European seismic engineering research suffers from extreme fragmentation of research infrastructures (RI) between countries and limited access to them by the S/T community of earthquake engineering, especially that of Europe’s most seismic regions. A 23-strong Consortium of the key actors in Europe’s seismic engineering research (including 3 industrial partners) addresses these problems in a sustainable way via a 4-year programme of activities at an annual cost to the Commission less than 1.35% of the total present value (€190m) of the RIs’ material resources. The scope covers all aspects of seismic engineering testing, from eight Reaction Wall Pseudodynamic (PsD) facilities and ten Shake Table labs, to EU’s unique Tester of Bearings or Isolators, its two major Centrifuges and an instrumented Site for wave propagation studies.
Transnational Access is offered to a portfolio of world class RIs: EU’s largest PsD facility, four diverse Shake Tables and the two Centrifuges. Networking sets up a public distributed database of past, present and future test results, installs distributed testing capabilities at all PsD labs, fostering development of up-and-coming ones at Europe’s most seismic regions, drafts and applies protocols for qualification of RIs and engages the entire European community of earthquake engineering via the best possible instances: the European Association of Earthquake Engineering, EU’s seismic code makers and their national groups, the European Construction Industry, as well as all relevant S/T associations or networks.
Joint research engages all labs, exploring and prototyping novel actuators (combination of electro-dynamic and hydraulic ones) for better control of fast tests or special applications, new sensing and instrumentation systems, data assimilation in equipment-specimen models for better test control and optimisation of testing campaigns, as well as experimental studies of soil-structure interaction at all types of testing facilities.
Bridging the gap in seismic research
A significant number of prominent Europe-wide facilities opened up their research infrastructures (RIs) to the wider European earthquake engineering community. This paved the way for establishing Europe as a world leader in this field.
Fragmentation and limited access to RIs is dominating the scene in European seismic engineering. Through the EU-funded project 'Seismic engineering research infrastructures for European synergies' (http://www.series.upatras.gr/ (SERIES)), 23 partners from 11 countries joined forces to improve earthquake engineering research in Europe by sharing infrastructure and resources. SERIES helped the RIs enhance their own potential by exchanging know-how, pooling their human resources, and jointly developing novel seismic testing systems and techniques.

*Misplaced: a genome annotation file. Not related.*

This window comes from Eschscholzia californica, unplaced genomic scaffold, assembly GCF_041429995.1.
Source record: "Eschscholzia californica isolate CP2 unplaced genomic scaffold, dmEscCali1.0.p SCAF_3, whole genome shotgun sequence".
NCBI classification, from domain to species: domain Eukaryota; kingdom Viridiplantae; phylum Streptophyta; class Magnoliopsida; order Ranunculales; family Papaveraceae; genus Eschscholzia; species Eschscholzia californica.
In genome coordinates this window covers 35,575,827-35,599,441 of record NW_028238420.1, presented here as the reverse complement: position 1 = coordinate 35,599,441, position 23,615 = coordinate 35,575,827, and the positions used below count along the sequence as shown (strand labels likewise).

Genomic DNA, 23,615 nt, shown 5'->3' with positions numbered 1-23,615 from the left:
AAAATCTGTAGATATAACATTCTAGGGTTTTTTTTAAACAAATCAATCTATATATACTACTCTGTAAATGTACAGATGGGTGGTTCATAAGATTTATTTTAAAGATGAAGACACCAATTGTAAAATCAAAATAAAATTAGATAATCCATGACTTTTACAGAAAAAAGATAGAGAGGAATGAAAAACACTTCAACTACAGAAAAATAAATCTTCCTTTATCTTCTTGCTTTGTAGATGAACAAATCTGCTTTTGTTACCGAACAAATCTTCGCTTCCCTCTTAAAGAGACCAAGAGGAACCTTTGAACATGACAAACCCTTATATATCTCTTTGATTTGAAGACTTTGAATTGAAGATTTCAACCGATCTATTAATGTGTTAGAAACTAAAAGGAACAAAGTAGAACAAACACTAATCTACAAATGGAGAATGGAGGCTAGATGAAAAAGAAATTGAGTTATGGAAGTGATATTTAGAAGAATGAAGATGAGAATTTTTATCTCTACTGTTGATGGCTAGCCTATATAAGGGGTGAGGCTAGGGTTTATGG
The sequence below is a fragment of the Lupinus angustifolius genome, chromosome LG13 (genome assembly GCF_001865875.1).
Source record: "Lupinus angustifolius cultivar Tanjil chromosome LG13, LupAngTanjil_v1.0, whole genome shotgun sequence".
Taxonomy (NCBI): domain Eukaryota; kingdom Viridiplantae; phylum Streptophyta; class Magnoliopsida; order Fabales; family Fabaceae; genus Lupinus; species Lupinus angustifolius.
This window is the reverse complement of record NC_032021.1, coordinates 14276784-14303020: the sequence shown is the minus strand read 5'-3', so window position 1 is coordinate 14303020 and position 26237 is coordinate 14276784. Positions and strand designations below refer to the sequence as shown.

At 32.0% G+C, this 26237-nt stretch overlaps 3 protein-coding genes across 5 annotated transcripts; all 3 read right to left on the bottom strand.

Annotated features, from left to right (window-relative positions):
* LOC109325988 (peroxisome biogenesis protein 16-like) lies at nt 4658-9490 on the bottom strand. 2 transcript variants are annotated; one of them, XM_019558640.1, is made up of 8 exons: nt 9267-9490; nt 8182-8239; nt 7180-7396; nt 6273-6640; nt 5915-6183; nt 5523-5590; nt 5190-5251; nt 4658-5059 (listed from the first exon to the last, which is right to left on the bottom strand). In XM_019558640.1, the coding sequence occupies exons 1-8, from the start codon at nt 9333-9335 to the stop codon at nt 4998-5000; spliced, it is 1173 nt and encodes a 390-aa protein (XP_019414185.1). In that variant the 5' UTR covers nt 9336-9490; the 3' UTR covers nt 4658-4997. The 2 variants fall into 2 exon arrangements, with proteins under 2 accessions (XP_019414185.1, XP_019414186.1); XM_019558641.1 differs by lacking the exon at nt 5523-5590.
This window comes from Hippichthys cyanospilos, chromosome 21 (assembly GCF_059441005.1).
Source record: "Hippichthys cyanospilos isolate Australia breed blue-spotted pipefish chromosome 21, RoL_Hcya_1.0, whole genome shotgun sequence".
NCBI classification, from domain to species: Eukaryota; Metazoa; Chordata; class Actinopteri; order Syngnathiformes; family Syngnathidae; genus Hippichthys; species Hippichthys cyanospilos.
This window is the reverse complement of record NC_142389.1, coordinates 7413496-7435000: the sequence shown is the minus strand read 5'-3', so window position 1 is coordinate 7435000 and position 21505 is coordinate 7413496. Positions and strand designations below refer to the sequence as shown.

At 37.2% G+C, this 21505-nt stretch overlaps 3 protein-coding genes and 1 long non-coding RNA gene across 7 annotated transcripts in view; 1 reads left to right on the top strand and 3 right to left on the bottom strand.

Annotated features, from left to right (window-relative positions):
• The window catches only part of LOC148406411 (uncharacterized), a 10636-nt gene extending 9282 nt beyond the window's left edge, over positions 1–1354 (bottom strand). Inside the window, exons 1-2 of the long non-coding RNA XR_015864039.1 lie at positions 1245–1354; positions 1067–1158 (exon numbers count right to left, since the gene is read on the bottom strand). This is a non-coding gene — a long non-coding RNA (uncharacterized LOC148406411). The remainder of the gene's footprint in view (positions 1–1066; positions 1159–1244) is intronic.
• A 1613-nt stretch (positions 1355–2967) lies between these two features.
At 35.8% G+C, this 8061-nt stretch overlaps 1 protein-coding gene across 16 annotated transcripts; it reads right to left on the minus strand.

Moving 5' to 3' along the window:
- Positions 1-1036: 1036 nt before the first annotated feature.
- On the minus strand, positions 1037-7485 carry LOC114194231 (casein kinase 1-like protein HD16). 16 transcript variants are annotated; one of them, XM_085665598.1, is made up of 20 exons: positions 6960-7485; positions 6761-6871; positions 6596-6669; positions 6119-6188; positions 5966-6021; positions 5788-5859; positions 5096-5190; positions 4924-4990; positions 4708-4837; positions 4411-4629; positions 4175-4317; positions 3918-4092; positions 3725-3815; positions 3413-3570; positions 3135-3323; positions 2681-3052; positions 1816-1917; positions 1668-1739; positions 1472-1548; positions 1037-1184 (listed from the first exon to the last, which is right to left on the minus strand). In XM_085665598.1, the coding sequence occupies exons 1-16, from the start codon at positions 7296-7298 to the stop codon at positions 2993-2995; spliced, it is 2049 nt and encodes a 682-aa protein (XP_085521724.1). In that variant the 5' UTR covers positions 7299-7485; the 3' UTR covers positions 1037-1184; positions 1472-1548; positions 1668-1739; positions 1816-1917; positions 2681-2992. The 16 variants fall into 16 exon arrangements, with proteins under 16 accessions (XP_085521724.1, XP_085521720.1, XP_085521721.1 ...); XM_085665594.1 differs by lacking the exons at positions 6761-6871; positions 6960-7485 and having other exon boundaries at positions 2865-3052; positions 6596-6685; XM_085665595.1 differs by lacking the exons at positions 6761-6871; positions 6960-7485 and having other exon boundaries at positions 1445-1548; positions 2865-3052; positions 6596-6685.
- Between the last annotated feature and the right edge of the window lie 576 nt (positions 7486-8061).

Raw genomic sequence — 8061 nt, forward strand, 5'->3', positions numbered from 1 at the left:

Through a number of networking activities, SERIES sought to disseminate RI findings, further increase awareness of RI capabilities and attract people. To reach the European scientific, technical and professional earthquake engineering community, project partners engaged the European Association for Earthquake Engineering (EAEE), the European body in charge of drafting and maintaining EN Eurocode 8, the European Earthquake Protection Initiative (EEPI), the International Federation of Structural Concrete (fib), the European construction industry, and relevant scientific and technical associations or networks. Outreach also involved training courses and four international open workshops.
To foster development between RIs, project partners developed a web portal and a virtual database containing experimental information. Furthermore, the consortium offered the possibility for geographically distributed, concurrent testing at several RIs and a common protocol for qualifying earthquake engineering RIs in Europe.
Through transnational activities, selected European research teams were offered the opportunity to conduct research at cutting-edge 'shaking table', 'reaction wall', 'pseudodynamic' and centrifuge testing facilities. In these 27 projects, industry involvement was remarkable, with potential benefits to promote innovation in seismic design practice in Europe. Joint innovative research toward new fundamental technologies and techniques in three areas was also performed.
Through know-how and expertise transfer from the largest and most prominent seismic RIs, SERIES should help less advanced RIs in high-seismicity regions further emerge. In addition, it contributed to enhancing the competitive edge of European construction firms and engineering services in overseas markets compared to its international counterparts.